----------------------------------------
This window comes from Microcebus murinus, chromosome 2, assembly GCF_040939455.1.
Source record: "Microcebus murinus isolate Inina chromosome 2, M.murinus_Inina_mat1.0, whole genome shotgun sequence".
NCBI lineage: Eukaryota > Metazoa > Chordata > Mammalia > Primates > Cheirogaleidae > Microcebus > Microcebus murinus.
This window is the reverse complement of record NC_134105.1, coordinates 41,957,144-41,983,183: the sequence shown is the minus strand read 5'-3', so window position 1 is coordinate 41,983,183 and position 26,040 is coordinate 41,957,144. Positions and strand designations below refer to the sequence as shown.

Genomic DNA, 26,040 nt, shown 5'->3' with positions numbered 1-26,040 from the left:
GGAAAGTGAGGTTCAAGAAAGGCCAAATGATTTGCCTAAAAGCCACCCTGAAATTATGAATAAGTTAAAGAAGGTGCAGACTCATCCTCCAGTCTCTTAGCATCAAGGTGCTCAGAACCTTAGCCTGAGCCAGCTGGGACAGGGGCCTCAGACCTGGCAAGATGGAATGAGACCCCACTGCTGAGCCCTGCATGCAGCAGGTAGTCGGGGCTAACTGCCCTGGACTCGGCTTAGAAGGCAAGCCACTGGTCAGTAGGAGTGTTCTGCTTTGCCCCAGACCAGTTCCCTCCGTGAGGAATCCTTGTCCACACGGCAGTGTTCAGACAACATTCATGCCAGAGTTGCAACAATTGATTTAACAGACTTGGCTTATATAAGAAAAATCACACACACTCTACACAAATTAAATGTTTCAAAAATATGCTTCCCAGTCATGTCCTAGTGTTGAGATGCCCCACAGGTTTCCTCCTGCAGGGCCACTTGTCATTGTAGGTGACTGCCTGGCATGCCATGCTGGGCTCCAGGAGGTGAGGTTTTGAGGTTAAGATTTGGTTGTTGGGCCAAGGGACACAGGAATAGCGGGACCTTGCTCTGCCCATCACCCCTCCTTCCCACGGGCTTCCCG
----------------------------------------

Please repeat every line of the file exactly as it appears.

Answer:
This window comes from Microcebus murinus, chromosome 2, assembly GCF_040939455.1.
Source record: "Microcebus murinus isolate Inina chromosome 2, M.murinus_Inina_mat1.0, whole genome shotgun sequence".
NCBI lineage: Eukaryota > Metazoa > Chordata > Mammalia > Primates > Cheirogaleidae > Microcebus > Microcebus murinus.
This window is the reverse complement of record NC_134105.1, coordinates 41,957,144-41,983,183: the sequence shown is the minus strand read 5'-3', so window position 1 is coordinate 41,983,183 and position 26,040 is coordinate 41,957,144. Positions and strand designations below refer to the sequence as shown.

Genomic DNA, 26,040 nt, shown 5'->3' with positions numbered 1-26,040 from the left:
GGAAAGTGAGGTTCAAGAAAGGCCAAATGATTTGCCTAAAAGCCACCCTGAAATTATGAATAAGTTAAAGAAGGTGCAGACTCATCCTCCAGTCTCTTAGCATCAAGGTGCTCAGAACCTTAGCCTGAGCCAGCTGGGACAGGGGCCTCAGACCTGGCAAGATGGAATGAGACCCCACTGCTGAGCCCTGCATGCAGCAGGTAGTCGGGGCTAACTGCCCTGGACTCGGCTTAGAAGGCAAGCCACTGGTCAGTAGGAGTGTTCTGCTTTGCCCCAGACCAGTTCCCTCCGTGAGGAATCCTTGTCCACACGGCAGTGTTCAGACAACATTCATGCCAGAGTTGCAACAATTGATTTAACAGACTTGGCTTATATAAGAAAAATCACACACACTCTACACAAATTAAATGTTTCAAAAATATGCTTCCCAGTCATGTCCTAGTGTTGAGATGCCCCACAGGTTTCCTCCTGCAGGGCCACTTGTCATTGTAGGTGACTGCCTGGCATGCCATGCTGGGCTCCAGGAGGTGAGGTTTTGAGGTTAAGATTTGGTTGTTGGGCCAAGGGACACAGGAATAGCGGGACCTTGCTCTGCCCATCACCCCTCCTTCCCACGGGCTTCCCG